Panthers’ Benjamin dedicates season to mom
By Steve Reed
AP Sports Writer
CHARLOTTE (AP) — If Kelvin Benjamin had a bad game, he always knew where to turn.
If the media got on him about dropped passes, or people on social media were bullying him for being overweight and out of shape, he knew talking to his mother Christine would make him feel just a little better.
“She was my everything, man,” Benjamin said Tuesday.
The 26-year-old Benjamin is still processing his mother’s death, which came unexpectedly one week before the start of training camp in mid-July.
Benjamin, who already had plenty of motivation this season — including playing for a new contract — now has something that he said will drive him even more to succeed. He’s dedicated this season to his mom, who raised him and three other siblings on her own in Belle Glade, Florida.
Now, whenever he steps on the field Benjamin said he’s thinking about her “pretty much all of the time,” and eager to make her proud.
“That’s why I’m going hard — I’m playing for her,” Benjamin said. “Knowing she won’t be to the games. I mean, all I got is football.”
Benjamin and Carolina open the season at San Francisco on Sunday.
Teammates noticed Benjamin’s newly honed focus during the preseason, where he caught two touchdown passes including an impressive leaping grab in the end zone.
“He’s playing with a chip on his shoulder,” said quarterback Cam Newton, one of Benjamin’s best friends on the team. “He’s playing with a purpose and that’s all you can ask. … I think we are going to get the best Benji. I feel like this is going to be his best year.”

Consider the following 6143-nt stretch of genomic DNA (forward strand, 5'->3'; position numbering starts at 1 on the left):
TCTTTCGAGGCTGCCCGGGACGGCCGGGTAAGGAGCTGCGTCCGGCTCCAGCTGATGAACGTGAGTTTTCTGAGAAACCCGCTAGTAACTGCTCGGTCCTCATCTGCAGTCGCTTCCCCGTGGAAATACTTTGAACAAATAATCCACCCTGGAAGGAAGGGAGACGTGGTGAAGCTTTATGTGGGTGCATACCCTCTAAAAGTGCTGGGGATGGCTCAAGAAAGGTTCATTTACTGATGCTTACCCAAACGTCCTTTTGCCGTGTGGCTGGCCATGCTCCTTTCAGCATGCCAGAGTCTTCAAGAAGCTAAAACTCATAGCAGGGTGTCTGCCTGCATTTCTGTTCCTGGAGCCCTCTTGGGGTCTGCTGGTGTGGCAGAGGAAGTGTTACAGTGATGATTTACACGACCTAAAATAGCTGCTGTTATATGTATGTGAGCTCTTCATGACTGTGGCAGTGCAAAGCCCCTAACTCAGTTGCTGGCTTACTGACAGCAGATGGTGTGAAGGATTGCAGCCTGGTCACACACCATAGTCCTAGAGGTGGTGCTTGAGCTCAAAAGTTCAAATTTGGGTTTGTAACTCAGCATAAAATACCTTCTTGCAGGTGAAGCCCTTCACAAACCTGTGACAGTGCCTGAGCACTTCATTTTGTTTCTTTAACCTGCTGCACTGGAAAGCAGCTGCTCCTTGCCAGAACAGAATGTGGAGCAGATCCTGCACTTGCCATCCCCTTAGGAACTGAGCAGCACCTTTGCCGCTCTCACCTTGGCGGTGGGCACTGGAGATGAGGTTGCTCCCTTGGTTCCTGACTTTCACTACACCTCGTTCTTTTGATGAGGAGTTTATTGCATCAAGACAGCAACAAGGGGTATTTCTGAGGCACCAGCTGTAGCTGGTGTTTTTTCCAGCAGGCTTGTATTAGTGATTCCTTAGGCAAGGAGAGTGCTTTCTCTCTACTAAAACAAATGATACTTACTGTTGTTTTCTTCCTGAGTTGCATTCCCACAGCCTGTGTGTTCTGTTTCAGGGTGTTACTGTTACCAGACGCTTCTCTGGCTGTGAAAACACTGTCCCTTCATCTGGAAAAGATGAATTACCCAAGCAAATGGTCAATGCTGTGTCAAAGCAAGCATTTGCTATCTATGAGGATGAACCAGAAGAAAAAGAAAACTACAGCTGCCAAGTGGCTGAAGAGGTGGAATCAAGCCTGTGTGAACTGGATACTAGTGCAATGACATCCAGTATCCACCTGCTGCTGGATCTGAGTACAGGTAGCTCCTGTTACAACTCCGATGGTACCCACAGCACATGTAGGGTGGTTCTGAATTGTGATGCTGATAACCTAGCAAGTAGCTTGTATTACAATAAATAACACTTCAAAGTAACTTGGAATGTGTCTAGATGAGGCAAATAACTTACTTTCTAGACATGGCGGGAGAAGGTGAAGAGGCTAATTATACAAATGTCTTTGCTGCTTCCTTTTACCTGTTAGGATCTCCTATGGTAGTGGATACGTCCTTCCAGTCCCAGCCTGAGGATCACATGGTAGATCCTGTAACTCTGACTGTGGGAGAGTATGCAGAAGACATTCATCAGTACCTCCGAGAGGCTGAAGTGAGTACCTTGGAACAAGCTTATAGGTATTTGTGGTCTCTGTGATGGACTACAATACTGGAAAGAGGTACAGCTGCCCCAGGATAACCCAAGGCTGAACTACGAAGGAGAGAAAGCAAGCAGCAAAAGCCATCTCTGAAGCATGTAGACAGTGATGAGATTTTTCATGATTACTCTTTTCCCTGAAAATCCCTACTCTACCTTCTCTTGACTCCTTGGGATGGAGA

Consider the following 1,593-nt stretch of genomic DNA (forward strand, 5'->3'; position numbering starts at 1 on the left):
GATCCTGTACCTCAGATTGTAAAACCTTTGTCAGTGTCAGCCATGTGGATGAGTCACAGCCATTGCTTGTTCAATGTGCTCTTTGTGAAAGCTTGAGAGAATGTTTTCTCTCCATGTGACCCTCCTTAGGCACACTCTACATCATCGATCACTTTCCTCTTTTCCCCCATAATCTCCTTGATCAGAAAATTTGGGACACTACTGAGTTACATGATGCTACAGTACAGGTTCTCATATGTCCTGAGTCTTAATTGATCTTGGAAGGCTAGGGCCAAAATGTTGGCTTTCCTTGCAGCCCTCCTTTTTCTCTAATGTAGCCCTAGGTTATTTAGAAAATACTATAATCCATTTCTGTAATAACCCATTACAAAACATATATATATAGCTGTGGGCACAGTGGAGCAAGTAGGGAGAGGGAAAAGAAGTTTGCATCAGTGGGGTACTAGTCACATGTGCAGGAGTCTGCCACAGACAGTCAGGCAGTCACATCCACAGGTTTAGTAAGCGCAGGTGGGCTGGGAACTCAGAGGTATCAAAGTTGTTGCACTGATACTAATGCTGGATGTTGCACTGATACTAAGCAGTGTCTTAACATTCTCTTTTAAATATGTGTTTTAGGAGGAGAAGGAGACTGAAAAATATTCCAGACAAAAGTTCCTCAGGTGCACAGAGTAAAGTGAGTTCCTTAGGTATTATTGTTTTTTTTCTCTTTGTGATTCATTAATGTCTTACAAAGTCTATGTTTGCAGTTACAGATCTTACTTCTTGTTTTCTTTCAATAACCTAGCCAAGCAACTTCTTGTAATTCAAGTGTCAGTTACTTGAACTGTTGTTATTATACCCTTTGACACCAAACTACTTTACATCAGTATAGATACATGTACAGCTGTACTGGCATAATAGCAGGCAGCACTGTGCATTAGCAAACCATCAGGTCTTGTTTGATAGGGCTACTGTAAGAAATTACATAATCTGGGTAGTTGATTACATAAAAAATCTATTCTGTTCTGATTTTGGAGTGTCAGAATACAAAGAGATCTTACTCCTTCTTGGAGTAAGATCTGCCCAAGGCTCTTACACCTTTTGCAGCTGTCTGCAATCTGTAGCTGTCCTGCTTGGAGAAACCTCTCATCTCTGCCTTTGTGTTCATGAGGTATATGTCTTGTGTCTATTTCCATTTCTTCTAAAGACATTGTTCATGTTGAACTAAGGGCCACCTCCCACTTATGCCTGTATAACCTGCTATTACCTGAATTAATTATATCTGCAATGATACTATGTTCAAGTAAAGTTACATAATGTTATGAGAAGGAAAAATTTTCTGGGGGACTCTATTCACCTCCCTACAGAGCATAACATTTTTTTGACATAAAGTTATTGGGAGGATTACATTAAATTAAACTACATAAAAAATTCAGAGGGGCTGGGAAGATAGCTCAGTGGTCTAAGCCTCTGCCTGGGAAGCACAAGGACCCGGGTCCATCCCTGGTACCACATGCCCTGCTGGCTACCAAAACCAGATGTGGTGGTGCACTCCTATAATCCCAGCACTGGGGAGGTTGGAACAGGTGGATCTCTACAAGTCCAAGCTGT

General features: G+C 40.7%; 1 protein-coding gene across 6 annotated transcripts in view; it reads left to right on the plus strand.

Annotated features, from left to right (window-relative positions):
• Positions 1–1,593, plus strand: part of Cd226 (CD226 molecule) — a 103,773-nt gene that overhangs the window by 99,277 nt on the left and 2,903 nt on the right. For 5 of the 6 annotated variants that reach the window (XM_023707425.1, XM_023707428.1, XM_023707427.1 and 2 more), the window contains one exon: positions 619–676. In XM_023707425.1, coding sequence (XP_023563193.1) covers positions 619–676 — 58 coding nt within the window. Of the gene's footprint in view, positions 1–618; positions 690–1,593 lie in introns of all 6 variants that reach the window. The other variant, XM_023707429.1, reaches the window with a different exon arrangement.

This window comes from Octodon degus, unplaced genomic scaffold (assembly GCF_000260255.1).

Benjamin set Carolina franchise rookie records in 2014 with 73 catches for 1,008 yards and nine touchdowns, but tore his ACL the following summer in training camp. He was slow to return in 2016, but improved as the season progressed and finished with a solid 63 receptions for 941 yards and seven touchdowns.
“Last year was a struggle coming back and I think a lot of people don’t understand ACLs and that those type of major surgeries are not 12 months,” coach Ron Rivera said. “There are very few guys who are like Adrian Peterson, who can come back as quickly as he did. Kelvin is one of those guys who took a little longer.”
Benjamin reported to OTAs this past spring overweight, but has worked himself back into shape. He made weight at check in at training camp while dealing with his mother’s death. He said he was grateful that he had the help of teammates at the intimate surroundings of Wofford College to take his mind off things.
“It was good because I didn’t really have time to grieve,” Benjamin said. “I had to get right back into football so I think it kept me focused and kept me grinding.”
Benjamin said he leaned heavily on Newton and former Panthers quarterback Joe Webb to get through the rough days.
Benjamin helped his mother retire after signing his rookie contract in Carolina in 2014. He’d send her on vacations and bring her to Charlotte to watch Panthers games, too.
He was planning to buy her a new house — something he had always wanted to do — when he signed his next contract.
It was something she deserved, he said.
“I was the baby, so most of the kids were out of the house,” Benjamin said. “I was still kind of hard on her because I was big and I did my own things. But I listened to her, man. She raised me right.”
DOLPHINS’ OPENER AGAINST BUCS POSTPONED UNTIL NOV. 19